“And the belief that the mainstream American media is controlled by liberal elites or a Jewish cabal is a conspiracy theory. It is nonsense.” – Gary

            Who, pray tell, claims that it is?

            “The definition of “conservative” and “liberal” is very subjective…” – Gary

            I agree. And, one could offer that same response to your claim that foreign news services offer coverage similar to mainstream US media outlets. One could simply claim that all of them are biased “Left” or biased “Right” depending upon their perspective. I recall you had an interlocuter here some months ago (I can’t recall their name) who shared a link to a chart claiming pretty much all those mainstream media outlets were “Right” biased. If so, I guess that makes you and me both a couple of Right-wing capitalist pigs. 😉


              1. I know you were not asking me, but I’ll just throw in that a couple years ago I experimented with only getting my news from Fox for one month. While I don’t hold their political views, I did see how they stoke anger and outrage. I shudder to think of an angry old person getting nothing but a constant stream of Fox, and the life of outrage it promotes. It feeds on people’s need to have an enemy.

                Then I watched a month of Al Jazzera, and found it quite refreshing. The reporters and commentators were so restrained compared to Fox, and seemed to make an attempt and objective thought. But I don’t want to sound like a fan boy, I’m sure it has it’s problems, just not the angry at the world perspective that Fox takes.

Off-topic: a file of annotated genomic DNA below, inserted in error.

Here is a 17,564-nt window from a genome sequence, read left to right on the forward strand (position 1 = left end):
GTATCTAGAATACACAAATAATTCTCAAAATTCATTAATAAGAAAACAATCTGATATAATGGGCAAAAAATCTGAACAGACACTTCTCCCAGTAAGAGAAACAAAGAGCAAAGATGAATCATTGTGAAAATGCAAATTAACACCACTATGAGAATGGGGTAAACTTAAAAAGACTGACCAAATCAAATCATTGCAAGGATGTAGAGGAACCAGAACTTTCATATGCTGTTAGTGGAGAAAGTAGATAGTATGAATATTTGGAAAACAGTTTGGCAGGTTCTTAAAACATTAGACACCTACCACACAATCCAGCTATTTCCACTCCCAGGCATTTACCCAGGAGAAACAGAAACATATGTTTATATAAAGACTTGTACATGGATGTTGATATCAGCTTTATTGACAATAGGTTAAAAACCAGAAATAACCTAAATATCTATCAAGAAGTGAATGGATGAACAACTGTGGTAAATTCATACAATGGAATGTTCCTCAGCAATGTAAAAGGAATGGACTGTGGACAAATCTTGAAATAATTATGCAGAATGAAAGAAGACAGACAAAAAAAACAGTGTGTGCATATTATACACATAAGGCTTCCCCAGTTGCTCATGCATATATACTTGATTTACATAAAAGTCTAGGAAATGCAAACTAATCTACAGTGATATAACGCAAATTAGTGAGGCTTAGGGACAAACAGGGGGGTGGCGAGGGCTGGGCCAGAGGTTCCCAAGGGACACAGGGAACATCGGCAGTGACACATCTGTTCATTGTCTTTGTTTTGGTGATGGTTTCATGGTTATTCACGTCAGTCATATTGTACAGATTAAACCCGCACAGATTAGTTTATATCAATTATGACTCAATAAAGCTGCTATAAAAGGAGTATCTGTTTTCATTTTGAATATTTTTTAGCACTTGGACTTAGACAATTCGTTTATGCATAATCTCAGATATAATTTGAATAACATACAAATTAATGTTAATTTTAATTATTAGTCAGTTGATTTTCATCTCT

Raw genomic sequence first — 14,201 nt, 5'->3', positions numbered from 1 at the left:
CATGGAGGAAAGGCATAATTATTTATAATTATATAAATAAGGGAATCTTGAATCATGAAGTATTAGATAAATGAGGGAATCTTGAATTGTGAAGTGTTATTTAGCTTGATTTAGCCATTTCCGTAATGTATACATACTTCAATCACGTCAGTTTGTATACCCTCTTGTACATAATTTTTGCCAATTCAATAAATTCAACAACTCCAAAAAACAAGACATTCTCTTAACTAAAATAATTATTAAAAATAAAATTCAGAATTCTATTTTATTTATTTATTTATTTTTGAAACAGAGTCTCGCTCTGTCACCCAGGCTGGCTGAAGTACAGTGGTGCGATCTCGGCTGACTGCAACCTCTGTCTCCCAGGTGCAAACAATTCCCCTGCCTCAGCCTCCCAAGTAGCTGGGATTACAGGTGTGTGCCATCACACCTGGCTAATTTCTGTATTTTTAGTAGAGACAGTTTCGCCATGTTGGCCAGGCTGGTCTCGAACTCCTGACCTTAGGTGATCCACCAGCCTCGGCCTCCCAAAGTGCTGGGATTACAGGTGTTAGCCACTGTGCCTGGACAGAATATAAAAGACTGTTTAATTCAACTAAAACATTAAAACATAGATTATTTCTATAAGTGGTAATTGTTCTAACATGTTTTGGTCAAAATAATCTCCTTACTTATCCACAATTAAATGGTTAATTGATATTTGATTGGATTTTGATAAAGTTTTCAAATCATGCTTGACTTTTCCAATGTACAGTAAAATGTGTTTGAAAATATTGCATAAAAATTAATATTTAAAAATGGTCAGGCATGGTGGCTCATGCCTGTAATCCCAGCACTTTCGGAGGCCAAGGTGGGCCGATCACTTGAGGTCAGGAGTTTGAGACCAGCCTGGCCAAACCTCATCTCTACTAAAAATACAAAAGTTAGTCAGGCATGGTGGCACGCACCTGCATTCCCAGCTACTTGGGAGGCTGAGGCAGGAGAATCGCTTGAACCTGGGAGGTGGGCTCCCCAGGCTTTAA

1. I believe that both Fox and MSNBC intentionally “stir the pot” for increased viewership and ratings.

                  I just finished watching the PBS News Hour. It was covering the anniversary of January 6th (tomorrow) and the decline in trust in experts among the general public. Very timely for this post. I could not watch the entire segment as it so infuriates me that people who call themselves patriot Americans excuse what happened that horrible day.

                  Some great cultures have been conquered by outside forces. Others have crumbled from within. I fear the United States may be headed toward the latter. There is such a huge divide in this country. The Left and the Right absolutely hate each other. It is terrible and very depressing. I hope we can still recover.

                  Liked by 2 people

                  1. I do wonder what role the backrooms of Putin’s Russia play in this. I remember a short documentary a few years ago talking about how the old Soviet KGB spent a lot of resources on pushing misinformation in countries and training their agents in this art – and Putin was one of them . Russia has a lot to gain from a disintegrating US. Although without being able to provide proof and citations, maybe I’m just engaging in conspiracies myself.

                    Liked by 2 people

              2. Thanks for the question.

                I am not glued to any particular source. I am skeptical of corporate-owned media as it is. I understand they want ratings, so they often sensationalize news stories to catch and keep people’s attention. I also do not consider myself to be much of a political activist (i.e. I didn’t vote in the last two POTUS elections). I detest the two-party system we have. I believe there is ample evidence of corruption and greed on BOTH sides of the aisle. Under the current structure, I think the best situation is for divided government where compromise is necessary to draft and pass legislation. One-party rule by either party is not desirable (imo). If it persisted for long, I believe the nation could become irreparably divided. I also desire term limits for politicians at the national level. My idea of a “centrist” politician is someone like Joe Lieberman.